Johns Hopkins researchers and physicians are working to understand how COVID-19 affects patients with inflammatory bowel disease, including how being on immunosuppressive medications can alter the variables and risk factors for contracting the pandemic coronavirus.
How does COVID-19 affect patients with inflammatory bowel disease? That’s what gastroenterologist Brindusa Truta and colleagues hope to find out during the pandemic through periodic surveys of their 3,000 patients with IBD.
“There is absolutely no data regarding IBD and the virus,” Truta says. “Therefore, we decided to go ahead and interview our patients from time to time about their infection status, their medications and other risk factors.”
“There is absolutely no data regarding IBD and the virus. Therefore, we decided to go ahead and interview our patients from time to time about their infection status, their medications and other risk factors.”
It’s not yet clear how being on immunosuppressive medications can alter the variables and risk factors for contracting the pandemic coronavirus compared with typical adults not taking the medications, says Truta. IBD clinic staff will be interviewing patients during telemedicine checkups or through questionnaires about their daily habits and activities, employment status, transportation and living arrangements. If patients have no symptoms of COVID-19 at the time of the interview, clinic staff members follow up with them later. If they do become infected, they’re asked to call the clinic to let them know, and to potentially have their medications adjusted.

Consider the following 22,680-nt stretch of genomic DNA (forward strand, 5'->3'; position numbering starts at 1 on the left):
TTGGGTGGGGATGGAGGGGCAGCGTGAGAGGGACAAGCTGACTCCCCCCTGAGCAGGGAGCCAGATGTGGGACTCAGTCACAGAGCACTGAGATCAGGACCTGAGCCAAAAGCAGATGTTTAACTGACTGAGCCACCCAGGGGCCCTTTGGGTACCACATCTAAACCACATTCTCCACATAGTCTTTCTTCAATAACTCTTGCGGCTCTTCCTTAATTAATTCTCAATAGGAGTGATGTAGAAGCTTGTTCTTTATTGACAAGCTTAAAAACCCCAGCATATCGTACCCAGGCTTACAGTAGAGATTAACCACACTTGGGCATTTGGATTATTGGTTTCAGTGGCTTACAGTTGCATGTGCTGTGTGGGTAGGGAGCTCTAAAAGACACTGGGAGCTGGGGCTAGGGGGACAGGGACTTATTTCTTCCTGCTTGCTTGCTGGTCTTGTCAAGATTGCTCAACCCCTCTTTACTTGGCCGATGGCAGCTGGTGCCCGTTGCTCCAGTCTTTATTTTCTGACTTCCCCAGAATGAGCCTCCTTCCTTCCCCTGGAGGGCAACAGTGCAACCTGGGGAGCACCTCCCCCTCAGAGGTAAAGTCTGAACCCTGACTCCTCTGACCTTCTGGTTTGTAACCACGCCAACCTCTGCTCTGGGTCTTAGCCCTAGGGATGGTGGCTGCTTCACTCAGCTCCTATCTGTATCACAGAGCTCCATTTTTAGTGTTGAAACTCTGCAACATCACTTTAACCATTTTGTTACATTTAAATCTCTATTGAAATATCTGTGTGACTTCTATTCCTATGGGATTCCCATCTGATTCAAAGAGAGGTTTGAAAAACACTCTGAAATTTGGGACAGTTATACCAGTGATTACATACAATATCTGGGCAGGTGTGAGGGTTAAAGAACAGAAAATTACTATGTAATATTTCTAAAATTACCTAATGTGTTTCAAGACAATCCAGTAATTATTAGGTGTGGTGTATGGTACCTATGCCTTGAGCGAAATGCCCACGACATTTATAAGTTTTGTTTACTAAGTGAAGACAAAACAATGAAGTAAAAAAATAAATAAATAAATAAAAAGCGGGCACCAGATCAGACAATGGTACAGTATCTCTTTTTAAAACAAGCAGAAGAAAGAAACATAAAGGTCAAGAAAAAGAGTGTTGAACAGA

“Every step in unlocking the economy is going to come with more interactions among people and more exposure,” she says. “Some of our patients will return to work, so we wanted to deploy our questionnaire at different points of time trying to capture what happens.”
So far, patients have been very willing to share their information. Some who did develop symptoms called the clinic to say what they were doing and how they think they became infected. Based only on evidence so far, says Truta, the virus does not currently appear to impact this population any worse than the general population. Most patients infected and on immunosuppression seem to recover without going to the hospital, with some variations based on age and comorbidities.
“You would expect that patients who are on medications to lower their immune response, as many of our IBD patients are, would have a higher risk of getting infected [with coronavirus] and a poorer outcome, but based on our data so far, we are not seeing that,” Truta says.
While the study is still ongoing, she says, “we really appreciate and are very impressed with the patients’ enthusiasm and unselfishness to share information and help others.”